PMCCPMCCPMCC

Search tips
Search criteria 

Advanced

 
Logo of asnneuroAboutEditorial BoardInfo for AuthorsSubmissionASN NEUROASN NEURO
 
ASN Neuro. 2012; 4(6): e00100.
Published online 2012 October 30. Prepublished online 2012 October 2. doi:  10.1042/AN20120062
PMCID: PMC3483617

Astrogliosis during acute and chronic cuprizone demyelination and implications for remyelination

Abstract

In multiple sclerosis, microglia/macrophage activation and astrocyte reactivity are important components of the lesion environment that can impact remyelination. The current study characterizes these glial populations relative to expression of candidate regulatory molecules in cuprizone demyelinated corpus callosum. Importantly, periods of recovery after acute or chronic cuprizone demyelination are examined to compare conditions of efficient versus limited remyelination, respectively. Microglial activation attenuates after early demyelination. In contrast, astrocyte reactivity persists throughout demyelination and a 6-week recovery period following either acute or chronic demyelination. This astrocyte reaction is characterized by (a) early proliferation, (b) increased expression of GFAP (glial fibrillary acidic protein), Vim (vimentin), Fn1 (fibronectin) and CSPGs (chondroitin sulphate proteoglycans) and (c) elaboration of a dense network of processes. Glial processes elongated in the axonal plane persist throughout lesion areas during both the robust remyelination that follows acute demyelination and the partial remyelination that follows chronic demyelination. However, prolonged astrocyte reactivity with chronic cuprizone treatment does not progress to barrier formation, i.e. dense compaction of astrocyte processes to wall off the lesion area. Multiple candidate growth factors and inflammatory signals in the lesion environment show strong correlations with GFAP across the acute cuprizone demyelination and recovery time course, yet there is more divergence across the progression of chronic cuprizone demyelination and recovery. However, differential glial scar formation does not appear to be responsible for differential remyelination during recovery in the cuprizone model. The astrocyte phenotype and lesion characteristics in this demyelination model inform studies to identify triggers of non-remyelinating sclerosis in chronic multiple sclerosis lesions.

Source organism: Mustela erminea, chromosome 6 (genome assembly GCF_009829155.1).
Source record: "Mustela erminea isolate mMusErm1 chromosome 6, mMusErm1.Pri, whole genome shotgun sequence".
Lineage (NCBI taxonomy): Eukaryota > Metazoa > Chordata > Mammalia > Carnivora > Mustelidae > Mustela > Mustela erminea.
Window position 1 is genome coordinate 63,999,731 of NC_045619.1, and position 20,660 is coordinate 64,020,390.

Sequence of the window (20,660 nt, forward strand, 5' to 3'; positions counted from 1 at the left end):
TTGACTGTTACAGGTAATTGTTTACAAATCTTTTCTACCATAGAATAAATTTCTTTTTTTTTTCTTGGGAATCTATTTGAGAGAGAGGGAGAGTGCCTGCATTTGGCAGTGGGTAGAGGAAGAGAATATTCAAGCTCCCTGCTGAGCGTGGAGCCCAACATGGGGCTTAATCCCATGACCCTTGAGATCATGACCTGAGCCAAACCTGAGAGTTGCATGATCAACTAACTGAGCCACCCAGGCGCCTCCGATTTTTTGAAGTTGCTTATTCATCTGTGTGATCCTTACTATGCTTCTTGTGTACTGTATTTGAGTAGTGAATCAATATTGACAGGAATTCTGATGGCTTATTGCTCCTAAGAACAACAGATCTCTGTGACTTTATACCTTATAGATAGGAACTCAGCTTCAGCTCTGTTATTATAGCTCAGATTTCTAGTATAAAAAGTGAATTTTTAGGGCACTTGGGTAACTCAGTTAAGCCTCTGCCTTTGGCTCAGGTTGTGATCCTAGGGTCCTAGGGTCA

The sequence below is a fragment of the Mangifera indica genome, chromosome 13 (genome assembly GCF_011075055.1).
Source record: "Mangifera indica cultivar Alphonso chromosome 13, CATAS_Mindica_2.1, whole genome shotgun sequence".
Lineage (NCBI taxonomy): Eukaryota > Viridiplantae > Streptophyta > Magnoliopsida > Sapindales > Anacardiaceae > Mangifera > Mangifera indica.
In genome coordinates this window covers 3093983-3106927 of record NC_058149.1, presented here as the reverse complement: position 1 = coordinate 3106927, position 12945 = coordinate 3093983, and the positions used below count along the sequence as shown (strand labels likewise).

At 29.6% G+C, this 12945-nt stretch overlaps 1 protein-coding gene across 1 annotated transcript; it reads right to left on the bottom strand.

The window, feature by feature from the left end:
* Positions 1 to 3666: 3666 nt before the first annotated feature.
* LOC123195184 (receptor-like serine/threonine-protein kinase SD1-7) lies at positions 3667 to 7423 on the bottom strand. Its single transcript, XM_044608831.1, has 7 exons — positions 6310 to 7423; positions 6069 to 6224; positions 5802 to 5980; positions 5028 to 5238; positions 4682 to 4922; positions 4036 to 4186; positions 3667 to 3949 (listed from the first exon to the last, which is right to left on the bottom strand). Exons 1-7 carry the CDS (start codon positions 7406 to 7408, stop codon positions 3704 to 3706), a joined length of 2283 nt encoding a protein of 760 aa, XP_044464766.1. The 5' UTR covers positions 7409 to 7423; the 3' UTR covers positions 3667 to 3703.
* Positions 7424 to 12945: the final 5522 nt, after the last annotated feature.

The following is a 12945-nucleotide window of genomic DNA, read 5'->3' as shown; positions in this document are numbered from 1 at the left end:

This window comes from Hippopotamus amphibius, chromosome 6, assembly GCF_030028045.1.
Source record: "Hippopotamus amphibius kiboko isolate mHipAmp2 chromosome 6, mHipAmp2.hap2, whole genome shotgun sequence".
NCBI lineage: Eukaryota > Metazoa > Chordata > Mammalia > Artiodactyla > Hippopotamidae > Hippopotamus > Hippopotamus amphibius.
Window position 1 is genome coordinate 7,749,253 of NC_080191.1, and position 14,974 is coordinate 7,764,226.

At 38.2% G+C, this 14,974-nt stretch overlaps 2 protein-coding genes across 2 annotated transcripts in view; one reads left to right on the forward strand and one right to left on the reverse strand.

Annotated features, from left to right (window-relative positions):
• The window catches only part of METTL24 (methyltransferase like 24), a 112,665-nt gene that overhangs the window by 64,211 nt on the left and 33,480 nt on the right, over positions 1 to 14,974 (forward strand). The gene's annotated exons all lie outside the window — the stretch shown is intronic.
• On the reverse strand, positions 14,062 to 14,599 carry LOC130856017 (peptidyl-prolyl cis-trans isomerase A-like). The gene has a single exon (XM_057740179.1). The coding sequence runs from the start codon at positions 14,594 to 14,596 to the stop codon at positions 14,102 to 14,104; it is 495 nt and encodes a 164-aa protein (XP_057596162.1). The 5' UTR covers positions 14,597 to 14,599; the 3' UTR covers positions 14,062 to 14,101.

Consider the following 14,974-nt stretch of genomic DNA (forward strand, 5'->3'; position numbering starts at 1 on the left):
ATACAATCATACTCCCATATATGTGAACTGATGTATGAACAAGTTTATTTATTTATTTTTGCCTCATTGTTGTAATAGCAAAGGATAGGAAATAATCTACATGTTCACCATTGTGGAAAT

Keywords: astrocyte, extracellular matrix, glial scar, growth factor, multiple sclerosis
Abbreviations: BMP4, bone morphogenetic protein 4; CNS, central nervous system; CSPG, chondroitin sulfate proteoglycan; Ct, threshold cycle; Cy3, indocarbocyanine; FGF2, fibroblast growth factor 2; Fn1, fibronectin; GAG, glycosaminoglycan; GFAP, glial fibrillary acidic protein; Glu1, glutamine synthetase; IGF-1, insulin-like growth factor 1; IL-1β, interleukin 1β; Itgam, integrin alpha M; LIF, leukaemia inhibitory factor; LPS, lipopolysaccharide; MCAO, middle cerebral artery occlusion; MOG, myelin oligodendrocyte glycoprotein; Nes, nestin; PFA, paraformaldehyde; Plp1, proteolipid protein; Ptprz1, phosphacan; QPCR, quantitative PCR; TGFβ, transforming growth factor β; TnC, tenascin C; TNFα, tumour necrosis factor α; Vim, vimentin

Articles from ASN NEURO are provided here courtesy of SAGE Publications